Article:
On Mother’s Day, Let’s Remember How Far Behind America Is in Taking Care of Moms

Today is Mother’s Day, a day to appreciate the women who carried us, brought us into this world and nurtured us. Americans celebrate the day with flowers and cards and brunches and all the tokens of respect that can only provide a shadow of thanks for all that was done for us.

But in typical fashion, Americans have a funny hypocrisy when it comes to actually embracing policies that would benefit mothers. Conservative states are rolling back protections for women to be able to choose and how when they decide to become pregnant. And mothers (and fathers) in America are still denied the paid family leave that other industrialized countries accept as a matter of course:

In the United States, new parents aren’t guaranteed any paid time off. Instead, if they have worked for a certain amount of time at a company with 50 or more employees, they are guaranteed the ability to take 12 unpaid weeks off for the arrival of a new child.

That leaves us in lonely company. Out of 185 countries, the United States is one of just three that doesn’t guarantee paid maternity leave, the others being Oman and Papua New Guinea. Over half of the countries that provide leave give at least 14 weeks off…

In the U.S., just 12 percent of workers have access to paid family leave through their employers. Worse, less than half of all workers are covered by unpaid leave, giving them few options when they have a new child. A quarter of women either quit their jobs or are let go when a new child arrives, and of those who get only partial pay or nothing at all, a third borrow money and/or dip into savings while 15 percent go on public assistance.

That is a gross miscarriage of justice. Clinton and Sanders have their differences on how to pay for their family leave programs, but both Democrats are clear that the United States needs to catch up to at least the baseline of the rest of the industrialized world. It’s unconscionable that the wealthiest nation in the history of the world doesn’t have a guaranteed social insurance plan to allow new parents to care for themselves and the newest members of their families.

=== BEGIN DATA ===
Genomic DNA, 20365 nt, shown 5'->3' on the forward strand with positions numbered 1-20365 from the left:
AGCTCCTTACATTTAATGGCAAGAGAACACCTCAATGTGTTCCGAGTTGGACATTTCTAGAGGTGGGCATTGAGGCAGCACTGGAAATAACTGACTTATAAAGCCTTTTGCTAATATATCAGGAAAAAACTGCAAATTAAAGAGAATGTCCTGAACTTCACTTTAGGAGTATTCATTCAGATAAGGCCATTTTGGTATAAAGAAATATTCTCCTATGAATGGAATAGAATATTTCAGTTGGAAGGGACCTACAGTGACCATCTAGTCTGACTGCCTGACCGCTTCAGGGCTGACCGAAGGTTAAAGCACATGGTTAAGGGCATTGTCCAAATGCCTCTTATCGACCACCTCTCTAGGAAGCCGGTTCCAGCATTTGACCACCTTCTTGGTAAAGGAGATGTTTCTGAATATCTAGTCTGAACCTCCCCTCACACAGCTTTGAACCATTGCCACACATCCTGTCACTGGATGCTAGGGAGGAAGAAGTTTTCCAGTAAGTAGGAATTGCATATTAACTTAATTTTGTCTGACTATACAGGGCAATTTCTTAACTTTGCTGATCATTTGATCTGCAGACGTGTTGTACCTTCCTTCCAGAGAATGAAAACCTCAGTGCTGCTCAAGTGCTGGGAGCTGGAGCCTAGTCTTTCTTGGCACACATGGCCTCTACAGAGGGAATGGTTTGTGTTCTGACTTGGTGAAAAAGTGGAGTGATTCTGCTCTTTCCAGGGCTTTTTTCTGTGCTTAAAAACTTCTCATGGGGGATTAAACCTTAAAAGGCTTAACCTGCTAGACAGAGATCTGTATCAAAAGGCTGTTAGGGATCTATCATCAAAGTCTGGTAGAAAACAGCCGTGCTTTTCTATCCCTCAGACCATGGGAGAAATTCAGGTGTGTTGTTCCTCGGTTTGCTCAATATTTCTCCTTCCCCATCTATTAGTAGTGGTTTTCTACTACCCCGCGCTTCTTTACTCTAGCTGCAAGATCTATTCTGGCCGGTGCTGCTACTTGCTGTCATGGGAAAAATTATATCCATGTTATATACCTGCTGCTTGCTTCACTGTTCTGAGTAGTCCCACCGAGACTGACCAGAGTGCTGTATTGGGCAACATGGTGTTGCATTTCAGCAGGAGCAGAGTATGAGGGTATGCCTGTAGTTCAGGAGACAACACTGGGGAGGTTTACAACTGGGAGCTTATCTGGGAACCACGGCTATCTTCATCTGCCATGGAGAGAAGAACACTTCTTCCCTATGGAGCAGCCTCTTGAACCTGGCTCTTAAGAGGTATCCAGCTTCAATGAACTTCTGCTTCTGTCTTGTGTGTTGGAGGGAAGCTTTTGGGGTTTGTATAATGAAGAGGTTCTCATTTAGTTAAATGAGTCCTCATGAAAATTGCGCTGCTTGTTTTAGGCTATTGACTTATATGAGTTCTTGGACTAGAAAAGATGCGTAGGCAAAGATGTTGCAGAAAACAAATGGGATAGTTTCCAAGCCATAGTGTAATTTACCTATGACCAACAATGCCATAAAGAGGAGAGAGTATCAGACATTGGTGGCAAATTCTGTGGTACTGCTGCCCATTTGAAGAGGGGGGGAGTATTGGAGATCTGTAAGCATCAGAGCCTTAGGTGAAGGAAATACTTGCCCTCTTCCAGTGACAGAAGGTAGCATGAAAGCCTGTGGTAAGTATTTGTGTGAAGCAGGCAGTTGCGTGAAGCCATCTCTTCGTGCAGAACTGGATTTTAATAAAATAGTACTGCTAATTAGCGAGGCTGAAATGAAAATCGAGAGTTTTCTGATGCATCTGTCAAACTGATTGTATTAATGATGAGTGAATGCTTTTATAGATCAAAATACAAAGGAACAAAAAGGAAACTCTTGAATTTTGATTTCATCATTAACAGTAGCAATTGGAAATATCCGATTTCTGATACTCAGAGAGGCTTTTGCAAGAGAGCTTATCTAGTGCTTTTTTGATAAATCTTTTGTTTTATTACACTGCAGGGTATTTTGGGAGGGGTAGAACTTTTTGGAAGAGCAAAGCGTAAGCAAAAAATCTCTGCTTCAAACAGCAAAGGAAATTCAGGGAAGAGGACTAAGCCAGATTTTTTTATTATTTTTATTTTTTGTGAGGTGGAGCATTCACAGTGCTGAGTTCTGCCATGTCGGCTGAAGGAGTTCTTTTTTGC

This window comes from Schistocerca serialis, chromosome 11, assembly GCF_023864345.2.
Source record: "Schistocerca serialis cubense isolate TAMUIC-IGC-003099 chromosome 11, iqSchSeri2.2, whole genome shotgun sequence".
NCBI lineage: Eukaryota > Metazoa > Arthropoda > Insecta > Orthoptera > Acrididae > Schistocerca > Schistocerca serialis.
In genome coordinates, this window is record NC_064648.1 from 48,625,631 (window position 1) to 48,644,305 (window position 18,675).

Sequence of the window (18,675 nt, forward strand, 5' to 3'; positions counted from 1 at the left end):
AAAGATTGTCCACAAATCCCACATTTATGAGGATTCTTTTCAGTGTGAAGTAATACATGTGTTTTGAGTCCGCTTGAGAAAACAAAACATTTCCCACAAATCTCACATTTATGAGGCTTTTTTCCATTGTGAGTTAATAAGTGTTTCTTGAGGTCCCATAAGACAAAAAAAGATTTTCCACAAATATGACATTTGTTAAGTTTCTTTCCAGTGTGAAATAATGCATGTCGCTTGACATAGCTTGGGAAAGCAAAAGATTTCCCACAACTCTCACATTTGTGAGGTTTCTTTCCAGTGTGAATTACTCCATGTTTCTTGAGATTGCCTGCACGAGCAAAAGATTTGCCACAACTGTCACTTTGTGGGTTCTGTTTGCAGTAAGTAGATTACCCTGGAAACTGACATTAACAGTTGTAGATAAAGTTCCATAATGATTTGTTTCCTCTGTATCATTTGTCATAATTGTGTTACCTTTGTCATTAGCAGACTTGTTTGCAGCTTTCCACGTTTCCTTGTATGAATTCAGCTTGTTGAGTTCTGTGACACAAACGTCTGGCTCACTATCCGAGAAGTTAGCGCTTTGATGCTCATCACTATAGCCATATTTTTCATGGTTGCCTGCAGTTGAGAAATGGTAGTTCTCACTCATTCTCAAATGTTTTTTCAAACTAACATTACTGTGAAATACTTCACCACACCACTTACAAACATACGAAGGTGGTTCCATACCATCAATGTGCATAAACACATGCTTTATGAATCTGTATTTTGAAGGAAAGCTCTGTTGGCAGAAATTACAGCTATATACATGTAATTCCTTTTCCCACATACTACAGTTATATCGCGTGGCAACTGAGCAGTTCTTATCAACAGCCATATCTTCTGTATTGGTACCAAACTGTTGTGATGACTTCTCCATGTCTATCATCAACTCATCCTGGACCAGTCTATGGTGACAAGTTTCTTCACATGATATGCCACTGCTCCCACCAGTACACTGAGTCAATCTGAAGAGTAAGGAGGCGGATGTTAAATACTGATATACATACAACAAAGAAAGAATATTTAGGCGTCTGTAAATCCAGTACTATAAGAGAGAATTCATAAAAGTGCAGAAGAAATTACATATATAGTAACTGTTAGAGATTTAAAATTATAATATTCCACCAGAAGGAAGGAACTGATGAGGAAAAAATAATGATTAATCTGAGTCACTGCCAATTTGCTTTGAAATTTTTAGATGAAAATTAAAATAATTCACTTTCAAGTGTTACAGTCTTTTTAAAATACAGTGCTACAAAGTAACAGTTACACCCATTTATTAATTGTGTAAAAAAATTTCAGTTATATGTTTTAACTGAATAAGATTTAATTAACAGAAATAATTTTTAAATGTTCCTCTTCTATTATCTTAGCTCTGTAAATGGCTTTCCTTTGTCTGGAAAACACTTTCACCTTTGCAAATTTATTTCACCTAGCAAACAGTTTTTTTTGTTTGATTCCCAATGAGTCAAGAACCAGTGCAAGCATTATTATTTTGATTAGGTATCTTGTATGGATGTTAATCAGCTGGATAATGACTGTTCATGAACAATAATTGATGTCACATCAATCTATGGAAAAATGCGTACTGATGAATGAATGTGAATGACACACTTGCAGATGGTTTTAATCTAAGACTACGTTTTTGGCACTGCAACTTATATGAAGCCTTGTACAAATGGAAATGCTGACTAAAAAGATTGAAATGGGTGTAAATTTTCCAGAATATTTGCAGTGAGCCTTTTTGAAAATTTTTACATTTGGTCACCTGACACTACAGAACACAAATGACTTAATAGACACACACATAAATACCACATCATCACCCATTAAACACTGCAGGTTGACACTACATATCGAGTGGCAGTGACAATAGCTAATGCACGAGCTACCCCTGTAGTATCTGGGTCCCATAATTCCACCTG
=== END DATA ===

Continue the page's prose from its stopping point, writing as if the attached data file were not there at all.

It’s not just paid family leave and new moms, either. The pre-kindergarten years are incredibly expensive for child care in the United States, which is nearly alone among industrialized nations in having no universal social insurance policy for this time.

We also expect parents to have to set aside large portions of their income for “college savings,” or else burden their children with the prospect of huge student debt.

Our employment system grants a standard two-week vacation, which any parent knows isn’t remotely enough to deal with all the days needed to take the time to deal with child-related emergencies and still be able to get away long enough to recharge for a whole year.

On the whole, America’s barbaric conservative policies toward families are brutal for parents and mothers in particular.

Let’s remember that on Mother’s Day, and spend a least a part of day strengthening our resolve to make this be the last year in which we must be ashamed to remain so far behind other less wealthy countries in doing more for moms than just giving them cards, flowers and lip service.

David Atkins

David Atkins is a writer, activist and research professional living in Santa Barbara. He is a contributor to the Washington Monthly's Political Animal and president of The Pollux Group, a qualitative research firm.